Pluribus Networks – A Step Beyond SDN

Pluribus Highlights

  • Founded in 2010 by 3 domain experts with 200 patents between them
  • Expanding into UK, France, Netherlands, Italy and Portugal
  • Creates a ‘virtual underlay’ which goes beyond many SDN approaches
  • Sells its own Netvisor network hypervisor and appliances (using Broadcom and Intel Alta chips)
  • 437 vendor appliances running Pluribus’ software

pluribusHaving looked at Vyatta and Nicira a couple of years ago before they were acquired, I’m always interested in the development of network virtualisation and hypervising so jumped at the opportunity of talking to another start up working in this area. I spoke with CMO Dave Ginsburg and Paul Donovan, its new EMEA sales director. You’ll want to know more about what it does and how its approach compares to other SDN vendors.

Pluribus – a new Company with lots of Experience


Dave Ginsburg

Pluribus Networks was founded by Sunay Tripathi, Robert Drost, and C.K. Ken Yang, who between them own over 200 patents and have 50 years combined experience in network virtualisation and kernel development, proximity communications and high speed serial links respectively. Founded in 2010, it is funded by NEA, Menlo Ventures, Mohr Davidow, China Broadband, and AME Cloud Ventures.


Paul Donovan

This month it has announced its expansion into the UK, France, Netherlands, Italy and Portugal, having signed its first European distributor, Big Technology earlier this year. It has now signed up IGX, LAN2LAN, LATO Networks and Telesys as networking resellers.

Wire Once, Rewire Virtually

Pluribus’ software and appliances provide a ‘virtual underlay’ fabric cluster that synchronises with the network overlay, eliminating the need of separate monitoring fabrics, taps and most tools. On this it has built some interesting functionality. In particular the inNetwork:

  • SDN itself uses its Freedom development kit libraries and provides high bandwidth, low-latency ‘true server programming of application flows’
  • Analytics application allows wire-rate monitoring at the control plane level as opposed to just sampling
  • Virtual Networking application is easier to manage because it avoids using separate over- and under-lays by the provision of the fabric cluster; you can ‘wire once, rewire virtually’

It currently has 3 products spread out across these network functions. In particular:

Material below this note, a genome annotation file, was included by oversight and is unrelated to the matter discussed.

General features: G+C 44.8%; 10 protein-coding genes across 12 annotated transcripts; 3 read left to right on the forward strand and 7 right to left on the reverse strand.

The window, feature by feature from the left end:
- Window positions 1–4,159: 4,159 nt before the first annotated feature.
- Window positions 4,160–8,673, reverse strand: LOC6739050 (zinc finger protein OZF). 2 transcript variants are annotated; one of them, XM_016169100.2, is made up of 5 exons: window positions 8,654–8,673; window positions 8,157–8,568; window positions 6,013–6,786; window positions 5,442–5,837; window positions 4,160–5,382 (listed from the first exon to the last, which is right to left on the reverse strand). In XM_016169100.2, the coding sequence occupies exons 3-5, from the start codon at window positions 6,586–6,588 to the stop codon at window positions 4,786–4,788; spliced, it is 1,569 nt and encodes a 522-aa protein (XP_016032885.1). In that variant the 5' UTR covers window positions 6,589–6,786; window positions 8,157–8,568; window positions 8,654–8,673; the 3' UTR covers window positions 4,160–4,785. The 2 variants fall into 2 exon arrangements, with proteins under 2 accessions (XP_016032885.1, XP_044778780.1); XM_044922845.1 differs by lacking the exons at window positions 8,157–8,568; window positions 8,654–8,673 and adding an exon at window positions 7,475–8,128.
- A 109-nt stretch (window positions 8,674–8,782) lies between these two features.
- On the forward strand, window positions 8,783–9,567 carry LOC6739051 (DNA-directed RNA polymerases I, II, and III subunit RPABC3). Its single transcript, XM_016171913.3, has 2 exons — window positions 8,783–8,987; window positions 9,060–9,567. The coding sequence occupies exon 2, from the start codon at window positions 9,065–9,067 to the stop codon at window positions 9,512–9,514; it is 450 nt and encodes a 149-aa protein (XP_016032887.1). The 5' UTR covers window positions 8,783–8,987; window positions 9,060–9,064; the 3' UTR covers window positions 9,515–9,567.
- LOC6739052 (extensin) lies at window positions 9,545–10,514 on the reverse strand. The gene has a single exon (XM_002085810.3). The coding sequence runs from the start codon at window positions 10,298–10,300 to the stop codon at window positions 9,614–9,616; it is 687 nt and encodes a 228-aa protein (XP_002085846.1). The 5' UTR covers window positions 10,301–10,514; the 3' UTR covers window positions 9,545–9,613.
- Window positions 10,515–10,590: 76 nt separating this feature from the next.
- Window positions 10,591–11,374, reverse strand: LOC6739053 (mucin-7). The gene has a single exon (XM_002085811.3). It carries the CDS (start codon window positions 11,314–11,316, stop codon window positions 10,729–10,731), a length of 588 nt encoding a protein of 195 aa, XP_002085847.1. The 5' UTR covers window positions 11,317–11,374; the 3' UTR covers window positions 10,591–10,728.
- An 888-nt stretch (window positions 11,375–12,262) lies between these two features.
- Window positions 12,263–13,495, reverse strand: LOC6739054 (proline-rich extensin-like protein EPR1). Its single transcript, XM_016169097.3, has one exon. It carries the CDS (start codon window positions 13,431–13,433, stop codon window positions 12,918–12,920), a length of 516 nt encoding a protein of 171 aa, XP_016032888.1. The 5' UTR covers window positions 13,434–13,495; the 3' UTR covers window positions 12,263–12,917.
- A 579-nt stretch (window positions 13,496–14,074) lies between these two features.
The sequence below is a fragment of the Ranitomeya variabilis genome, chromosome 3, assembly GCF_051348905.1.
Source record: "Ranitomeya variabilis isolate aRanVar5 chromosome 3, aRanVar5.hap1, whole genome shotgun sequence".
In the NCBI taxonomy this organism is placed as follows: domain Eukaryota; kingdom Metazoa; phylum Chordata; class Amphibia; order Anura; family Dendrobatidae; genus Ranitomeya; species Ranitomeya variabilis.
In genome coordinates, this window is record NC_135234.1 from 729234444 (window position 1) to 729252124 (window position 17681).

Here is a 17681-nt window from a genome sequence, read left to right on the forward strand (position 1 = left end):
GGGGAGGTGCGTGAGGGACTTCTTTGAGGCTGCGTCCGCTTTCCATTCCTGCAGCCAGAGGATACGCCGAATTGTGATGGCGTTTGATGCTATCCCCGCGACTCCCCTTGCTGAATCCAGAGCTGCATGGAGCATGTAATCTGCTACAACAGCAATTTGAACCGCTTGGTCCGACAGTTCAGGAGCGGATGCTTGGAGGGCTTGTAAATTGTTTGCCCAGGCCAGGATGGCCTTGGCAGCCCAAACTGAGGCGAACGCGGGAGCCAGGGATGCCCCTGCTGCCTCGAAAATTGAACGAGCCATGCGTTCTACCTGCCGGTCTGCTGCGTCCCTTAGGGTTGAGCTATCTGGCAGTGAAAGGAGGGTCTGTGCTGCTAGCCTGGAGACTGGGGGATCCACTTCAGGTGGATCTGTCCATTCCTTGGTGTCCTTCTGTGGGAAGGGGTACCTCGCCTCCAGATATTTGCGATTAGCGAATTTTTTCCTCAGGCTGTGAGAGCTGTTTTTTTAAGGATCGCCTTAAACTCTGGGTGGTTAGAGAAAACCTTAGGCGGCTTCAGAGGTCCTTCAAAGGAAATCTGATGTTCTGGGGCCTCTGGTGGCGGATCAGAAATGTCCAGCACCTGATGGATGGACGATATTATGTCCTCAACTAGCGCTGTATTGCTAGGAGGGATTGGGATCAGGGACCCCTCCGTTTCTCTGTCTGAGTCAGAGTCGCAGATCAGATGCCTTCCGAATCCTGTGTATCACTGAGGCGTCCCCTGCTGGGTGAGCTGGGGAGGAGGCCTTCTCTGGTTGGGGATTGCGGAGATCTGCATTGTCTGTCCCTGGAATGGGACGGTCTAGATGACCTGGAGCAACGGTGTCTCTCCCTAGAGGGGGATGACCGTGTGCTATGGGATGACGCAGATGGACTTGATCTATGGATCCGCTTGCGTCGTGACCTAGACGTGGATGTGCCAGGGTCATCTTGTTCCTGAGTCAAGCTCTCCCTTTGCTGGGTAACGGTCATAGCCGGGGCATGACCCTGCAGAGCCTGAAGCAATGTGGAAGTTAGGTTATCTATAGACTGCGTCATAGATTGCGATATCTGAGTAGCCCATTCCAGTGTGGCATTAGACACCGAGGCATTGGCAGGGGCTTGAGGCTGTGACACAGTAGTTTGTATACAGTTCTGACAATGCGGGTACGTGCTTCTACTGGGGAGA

• Netvisor network hypervisor – available as a software-only product for the white box market; it works with Linux, Open Solaris and FreeBSD operating systems
  • E68-M (a 1U appliance running on a Broadcom Trident 2 chip), which addresses L2/L3 functions as well as controller overlay SDN and some inNetwork analysis areas
  • F64 (a 2U appliance running on Intel’s Alta chip) and stretching into Cloud controller, inNetwork services and applications, NFV platform virtualisation and ‘storage as a fabric’ areas

It argues that products such as Cumulus Networks’ Pica8 only goes as far as the white box software-only market and that traditional network vendors and VMWare – only as far as L2/L3 functions and SDN controller overlay.

Tibco, Lucera and Red Hat use Pluribus software

There are currently 437 vendor appliances running Pluribus’ software. Recent announcements include:

  • Tibco – includes Pluribus’ F64 Server Switch in its Enterprise Message Service Appliance and TIBCO FTL Message Switch; Tibco uses this to add networking and deploy its Business Management software in Cloud environments.
  • Lucera – uses Pluribus technology in its high performance financial trading infrastructure which connects Chicago, New York and London.

It has recently announced its first certified cloud controller solution based on its Freedom Server-Switch and the Red Hat Enterprise Linux OpenStack Platform controller.

Some conclusions – SDN is hard, but needed

Pluribus fabric-based approach allows it to avoid the complexity of matching the over-lay to the under-lay in VMware-based solutions (although the acquisition of Virsto is helping with storage there) and goes beyond those integrated system architectures that largely ignore networking all together. It is also less hardware-centric than Cisco ACI’s spine and leaf CLOS architecture. By selecting Broadcom and Intel chips for its own appliances it is covering the commoditisation of the network hardware market.

Networking is lagging behind servers and storage in virtualisation – due largely to the dominance by Cisco of the Enterprise/Consumer markets (see Figure) and it is great to see Pluribus adding its vast experience to the development of SDN approaches. It’s even harder in networking than storage to establish yourself as a new player and Pluribus has been sensible to sign up partners such as Tibco, Lucera and Red Hat to enhance its own software and appliance approach. Unlike Nicira and Vyatta let’s hope it avoids being acquired: even if it does it’s clearly adding to the democratisation of the networking market.

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